Thursday, August 30, 2007

Anniversary: Mysterious abortion death in 1886

Lena Dakota, a young unmarried woman, died August 31, 1886 at Huntington in Baker County. She'd been staying at a hotel in Huntington, and had been violently ill a few days before her death. She also had evidenly recently expelled a fetus. She died of hemorrhage.

Dr. Clements was treating Lena at the time of her death. He'd checked on her at her hotel early on the morning of her death, and locked her door when leaving, indicating that she was sleeping quietly and ought not to be disturbed.

A few hours later, at about 9:00, Dr. Clements again checked on Lena. He called out for help, saying that Lena was dying. He was immediately arrested. He told the constable that he had something to show him. He took the constable to his office and showed him a fetus that he said Lena had expelled.

When Lena first took ill, Dr. Clements went to the drug store and showed the druggist a "stout sharped quill," which was about six inches long and bloody. He told the druggist that he'd taken the quill from Lena's room. He reportedly told the druggist, "I want you to examine this. I may need it for my protection. I am afraid this case will get me into a scrape yet. Some woman has been using this for a criminal purpose."

At autopsy, slight abrasions were noted on the interior of Lena's uterus. Some drugs were also found, labeled from "Druggist's Prescriptions of Kansas City, Mo." as well as from other druggists in the Idaho territory. There were also drugs prescribed by Dr. Clements, suitable for obstetric purposes. The drugs didn't seem to be capable of having caused Lena's death.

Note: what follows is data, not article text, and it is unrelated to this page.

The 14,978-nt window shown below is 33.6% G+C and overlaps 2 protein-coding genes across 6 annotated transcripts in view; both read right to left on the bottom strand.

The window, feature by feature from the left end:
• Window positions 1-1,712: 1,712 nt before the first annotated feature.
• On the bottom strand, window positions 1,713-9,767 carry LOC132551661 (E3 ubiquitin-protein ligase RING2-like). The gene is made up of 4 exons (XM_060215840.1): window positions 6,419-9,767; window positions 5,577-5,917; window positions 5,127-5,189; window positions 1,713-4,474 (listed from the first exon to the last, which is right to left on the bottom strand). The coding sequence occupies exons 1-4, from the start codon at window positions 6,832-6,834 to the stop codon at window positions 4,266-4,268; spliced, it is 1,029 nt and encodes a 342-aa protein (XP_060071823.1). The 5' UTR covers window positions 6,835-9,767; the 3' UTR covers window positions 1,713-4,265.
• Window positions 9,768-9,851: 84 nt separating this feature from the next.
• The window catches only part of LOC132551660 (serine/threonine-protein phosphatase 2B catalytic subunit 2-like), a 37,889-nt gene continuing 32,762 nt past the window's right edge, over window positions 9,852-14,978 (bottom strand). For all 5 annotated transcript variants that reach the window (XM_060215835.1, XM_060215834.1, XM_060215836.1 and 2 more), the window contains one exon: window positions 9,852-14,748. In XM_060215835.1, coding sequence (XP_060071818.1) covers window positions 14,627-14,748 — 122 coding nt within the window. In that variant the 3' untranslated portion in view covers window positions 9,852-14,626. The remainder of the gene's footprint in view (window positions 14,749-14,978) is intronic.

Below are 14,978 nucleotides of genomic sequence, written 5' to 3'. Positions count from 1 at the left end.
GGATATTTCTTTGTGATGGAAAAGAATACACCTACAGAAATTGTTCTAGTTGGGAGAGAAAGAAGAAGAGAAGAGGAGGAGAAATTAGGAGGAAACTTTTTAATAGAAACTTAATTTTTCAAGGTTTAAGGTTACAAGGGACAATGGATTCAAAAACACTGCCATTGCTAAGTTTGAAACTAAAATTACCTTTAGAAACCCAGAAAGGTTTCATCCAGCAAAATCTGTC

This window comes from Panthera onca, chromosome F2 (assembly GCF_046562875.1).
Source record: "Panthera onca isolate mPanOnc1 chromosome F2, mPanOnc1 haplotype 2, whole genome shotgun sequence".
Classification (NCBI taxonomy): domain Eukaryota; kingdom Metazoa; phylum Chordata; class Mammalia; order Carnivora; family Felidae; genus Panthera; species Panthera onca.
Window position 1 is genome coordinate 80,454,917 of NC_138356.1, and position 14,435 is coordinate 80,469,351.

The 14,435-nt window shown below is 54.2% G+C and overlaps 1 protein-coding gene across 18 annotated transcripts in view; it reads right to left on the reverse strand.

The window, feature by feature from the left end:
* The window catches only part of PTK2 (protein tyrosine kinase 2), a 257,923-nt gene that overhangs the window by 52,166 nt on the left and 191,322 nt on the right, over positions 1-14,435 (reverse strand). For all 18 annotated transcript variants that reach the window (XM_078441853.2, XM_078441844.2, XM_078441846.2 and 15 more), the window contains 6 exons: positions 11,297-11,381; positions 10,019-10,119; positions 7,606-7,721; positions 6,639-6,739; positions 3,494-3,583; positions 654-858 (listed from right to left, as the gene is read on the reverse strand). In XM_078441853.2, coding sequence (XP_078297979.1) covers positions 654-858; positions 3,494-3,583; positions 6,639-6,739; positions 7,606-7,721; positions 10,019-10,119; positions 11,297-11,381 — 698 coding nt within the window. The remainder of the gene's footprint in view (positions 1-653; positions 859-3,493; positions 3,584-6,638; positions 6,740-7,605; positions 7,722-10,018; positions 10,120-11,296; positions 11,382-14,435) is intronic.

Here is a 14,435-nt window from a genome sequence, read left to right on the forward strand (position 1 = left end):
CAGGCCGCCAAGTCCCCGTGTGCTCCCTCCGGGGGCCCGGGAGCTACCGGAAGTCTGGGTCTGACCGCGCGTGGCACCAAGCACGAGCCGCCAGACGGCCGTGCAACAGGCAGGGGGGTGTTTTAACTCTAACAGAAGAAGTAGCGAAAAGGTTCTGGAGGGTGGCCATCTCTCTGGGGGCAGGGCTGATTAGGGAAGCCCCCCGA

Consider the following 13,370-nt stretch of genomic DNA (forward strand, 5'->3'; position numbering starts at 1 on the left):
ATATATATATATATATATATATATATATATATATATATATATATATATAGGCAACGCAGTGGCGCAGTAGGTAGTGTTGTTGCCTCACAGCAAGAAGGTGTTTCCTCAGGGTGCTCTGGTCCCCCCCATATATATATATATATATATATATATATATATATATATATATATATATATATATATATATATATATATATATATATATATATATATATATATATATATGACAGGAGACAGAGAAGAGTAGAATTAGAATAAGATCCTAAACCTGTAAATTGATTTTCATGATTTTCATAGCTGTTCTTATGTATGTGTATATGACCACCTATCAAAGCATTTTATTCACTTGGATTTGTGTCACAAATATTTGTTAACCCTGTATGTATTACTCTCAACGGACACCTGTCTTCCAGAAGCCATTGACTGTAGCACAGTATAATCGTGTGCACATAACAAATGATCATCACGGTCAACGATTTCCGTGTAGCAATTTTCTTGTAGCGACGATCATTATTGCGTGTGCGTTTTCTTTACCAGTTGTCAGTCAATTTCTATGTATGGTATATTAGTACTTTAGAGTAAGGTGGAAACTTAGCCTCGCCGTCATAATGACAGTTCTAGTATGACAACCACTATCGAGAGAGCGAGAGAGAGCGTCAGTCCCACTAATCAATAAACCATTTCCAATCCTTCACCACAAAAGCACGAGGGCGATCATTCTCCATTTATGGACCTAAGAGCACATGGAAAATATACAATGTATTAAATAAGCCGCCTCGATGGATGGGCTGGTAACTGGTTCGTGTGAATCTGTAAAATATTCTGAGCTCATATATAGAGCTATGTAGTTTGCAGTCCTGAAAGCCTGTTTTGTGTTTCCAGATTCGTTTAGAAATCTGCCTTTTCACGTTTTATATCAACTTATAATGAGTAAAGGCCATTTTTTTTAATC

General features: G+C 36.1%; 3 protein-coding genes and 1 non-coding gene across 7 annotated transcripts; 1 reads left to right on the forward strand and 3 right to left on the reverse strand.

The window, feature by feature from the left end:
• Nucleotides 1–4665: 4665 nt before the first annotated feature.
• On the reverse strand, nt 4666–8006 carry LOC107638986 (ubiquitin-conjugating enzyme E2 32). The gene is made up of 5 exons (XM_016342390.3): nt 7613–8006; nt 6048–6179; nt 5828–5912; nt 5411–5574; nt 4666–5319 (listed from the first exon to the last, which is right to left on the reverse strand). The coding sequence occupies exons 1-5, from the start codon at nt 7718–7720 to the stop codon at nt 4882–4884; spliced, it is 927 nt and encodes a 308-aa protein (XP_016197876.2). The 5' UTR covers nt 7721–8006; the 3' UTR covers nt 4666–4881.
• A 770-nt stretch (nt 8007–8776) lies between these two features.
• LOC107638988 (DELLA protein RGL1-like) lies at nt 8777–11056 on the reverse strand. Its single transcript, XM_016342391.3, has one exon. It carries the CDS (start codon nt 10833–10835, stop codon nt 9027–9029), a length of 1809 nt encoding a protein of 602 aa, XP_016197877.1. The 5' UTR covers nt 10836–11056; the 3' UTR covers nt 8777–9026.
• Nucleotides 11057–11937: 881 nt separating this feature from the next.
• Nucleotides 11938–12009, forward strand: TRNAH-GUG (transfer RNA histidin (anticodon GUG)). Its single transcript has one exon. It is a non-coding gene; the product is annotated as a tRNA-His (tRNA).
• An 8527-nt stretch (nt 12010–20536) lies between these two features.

John Williams, a cook at the hotel, was called as a witness. He testified that he knew Lena and had last seen her at about 4:30 in the afternoon the Monday before her death. He said that he'd found her lying on the floor, very sick. He said that he picked her up and moved her to the bed, and he brought her some lemonade and some ice-water.

Williams asked if he should send for a doctor, but Lena told him no, that Johnny would come in the morning and send to Wood River for a doctor. Williams said that he'd asked her if the doctor had used instruments on her, and she'd told him yes.

Dr. Clements testified that on August 12, 1886, Lena had come to him requesting an abortion, which he refused to do. He said that about 10 or 12 days prior to her death Lena had again come to him, seeking care for "some derangement of the uterus." He examined her and found a sponge in her cervix. He used a speculum and forceps to remove the sponge.

Dr. Clements also said that the sponge was covered with foul-smelling pus and that it had been covering a laceration. He said he treated Lena for about six days, and didn't see her again until August 25, when she came to im complaining of nausea and abdominal pain. She denied having undergone an abortion.

Dr. Clements said that he diagnosed Lena's pain as labor pain, and that he prescribed "an anti-abortive treatment." He said that there wre no other physicians in the area to consult with, and Lena had no other means of seeking care, so he continued to treat her.

Dr. Clements said that eventually Lena told him that she'd inserted a quill into her uterus to try to cause an abortion, and that she was seriously ill. He reported that she expelled a dead fetus on August 30, which he brought to his office and later surrendered to the constable.

Dr. Clements also said that he'd given Lena opiats to help her rest, and left her room in order to get breakfast. When he returned he found her dead of hemorrhage.

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